FIGS. 8 and 9 show that the overlying layer 44 is preferably joined to the topsheet 38 between the SELFed regions of the topsheet so that the inextensibility, or lesser extensibility of the overlying layer 44 does not interfere with the extensibility of the SELFed intermediate regions 12 and 14. The joinder can be accomplished in any suitable manner, such as by adhesive bonds 46. The underlying independent core segments 42A, 42B, and 42C are similarly joined to the backsheet 40 between the SELFed regions of the same. The overlying absorbent layer 44, however, is preferably not joined to the independent core segments 42A, 42B, and 42C or to any other component ofthe sanitary napkin 20 inside the periphery ofthe sanitary napkin 20 so that the overlying absorbent component 44 can slide freely relative to the independent absorbent core segments 42A, 42B, and 42C when the sanitary napkin is stretched as shown in FIG. 9. The term "joined", as used herein, encompasses configurations in which an element is directly secured to another element by affixing the element directly to the other element; configurations in which the element is indirectly secured to the other element by affixing the element to intermediate member(s) which in turn are affixed to the other element; and configurations in which one element is integral with another element, i.e., one element is essentially part ofthe other element.

The absorbent components of the sanitary napkin 20 such as the independent core segments and the overlying absorbent layer can be joined to the desired component ofthe sanitary napkin, such as the topsheet and backsheet in any suitable manner. Suitable means include joining such components by adhesives, stitching, heat and/or pressure bonds, dynamic mechanical bonds, ultrasonic bonds, mtermingling or entanglement of the fibers or other stmctural elements comprising the components ofthe sanitary napkin, such as by meltblowing the fibers comprising one component onto another component, extruding one component onto another, or by any other means known in the art. Several of these means for attaching the components of the sanitary napkin are described in greater detail in U.S. Patent Application Serial No. 07/810,744 filed in the name of Cree, et al. on December 17, 1991 (PCT Patent Pubhcation No. WO 93/11725 published on June 24, 1993).

The topsheet 38 and backsheet 40 can be joined together in any suitable manner that allows the intermediate portions 12 and 14 of the sanitary napkin to extend. As shown in Figure 1, the topsheet 38 is preferably secured to backsheet 40 along a peripheral edge seal, such as seal 90. Seal 90 is preferably liquid impervious. The seal 90 can be formed by any means commonly used in the art for this purpose such as by gluing, crimping, or heat-sealing. There are a number of approaches that can be used to produce fluid impermeable, stretchable edge seals between the topsheet 38 and the backsheet 40.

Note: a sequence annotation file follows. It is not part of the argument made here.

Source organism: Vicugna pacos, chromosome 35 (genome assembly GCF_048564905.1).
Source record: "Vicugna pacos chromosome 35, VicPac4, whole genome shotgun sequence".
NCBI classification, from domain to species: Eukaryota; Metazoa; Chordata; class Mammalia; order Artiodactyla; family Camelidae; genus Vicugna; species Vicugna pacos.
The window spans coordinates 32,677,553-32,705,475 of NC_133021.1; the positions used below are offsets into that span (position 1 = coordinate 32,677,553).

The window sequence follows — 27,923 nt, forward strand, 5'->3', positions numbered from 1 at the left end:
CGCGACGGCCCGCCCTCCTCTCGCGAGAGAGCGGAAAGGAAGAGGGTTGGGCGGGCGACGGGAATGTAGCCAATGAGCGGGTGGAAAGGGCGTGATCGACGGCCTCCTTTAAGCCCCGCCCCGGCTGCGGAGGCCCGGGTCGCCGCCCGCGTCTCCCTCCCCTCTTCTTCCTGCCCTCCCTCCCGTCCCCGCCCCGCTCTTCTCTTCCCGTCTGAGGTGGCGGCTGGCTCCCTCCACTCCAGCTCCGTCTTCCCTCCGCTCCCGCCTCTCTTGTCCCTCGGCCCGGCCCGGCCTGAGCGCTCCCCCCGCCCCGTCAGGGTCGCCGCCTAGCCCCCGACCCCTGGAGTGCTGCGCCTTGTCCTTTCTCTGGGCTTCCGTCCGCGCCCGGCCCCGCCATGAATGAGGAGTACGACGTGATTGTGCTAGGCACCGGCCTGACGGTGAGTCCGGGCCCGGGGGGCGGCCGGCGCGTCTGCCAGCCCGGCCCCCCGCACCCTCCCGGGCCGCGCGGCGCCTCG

In a particularly preferred sanitary napkin embodiment shown in FIGS. 1-4, the portions ofthe topsheet 38 and backsheet 40 along the edges ofthe topsheet and backsheet 40 are joined together using an extensible adhesive 92 around the perimeter of the sanitary napkin and in addition, a preferred distribution of mechanical bonds 94 in the perimeter area. The extensible adhesive 92 provides an extensible impervious seal around the perimeter 26 of the sanitary napkin. The mechanical bonds 94 provide added strength. The mechanical bonds 94 are arranged in intermittent zones (or regions) of bonded areas 96 and bonded areas 98. In the embodiment shown in FIG. 1, the bonded areas 96 comprise a plurality of spaced apart line segments that are approximately peφendicular to the periphery 26 of the sanitary napkin 20. The bonded areas 96 should be spaced apart in the desired direction of extensibility for the completely assembled absorbent article and be separated by unbonded areas 98. The bonded areas 96 are not extensible and the unbonded areas 98 are extensible. The bonded areas 96 are preferably formed by a heat and pressure process in which the application of temperature and pressure are controlled so that neither the material comprising the topsheet nor the material comprising the backsheet are melted in the process. A suitable seal ofa polyethylene formed film topsheet having SELFed regions therein and a polyethylene film backsheet having SELFed regions therein can be formed by a heated plate having raised areas in the pattem of the bonded areas shown in Fig. 1 which are approximately 6 mm x 2 mm which are spaced 5 mm apart. The plate is heated to 170°F for 5 seconds and the seal is formed using hand pressure. Other methods suitable for joining the components of an extensible absorbent article are described in greater detail in U.S. Patent Application Serial No. 08/192,240 filed in the name of Osborn, et al. on Feburary 4, 1994 (P&G Case 5151).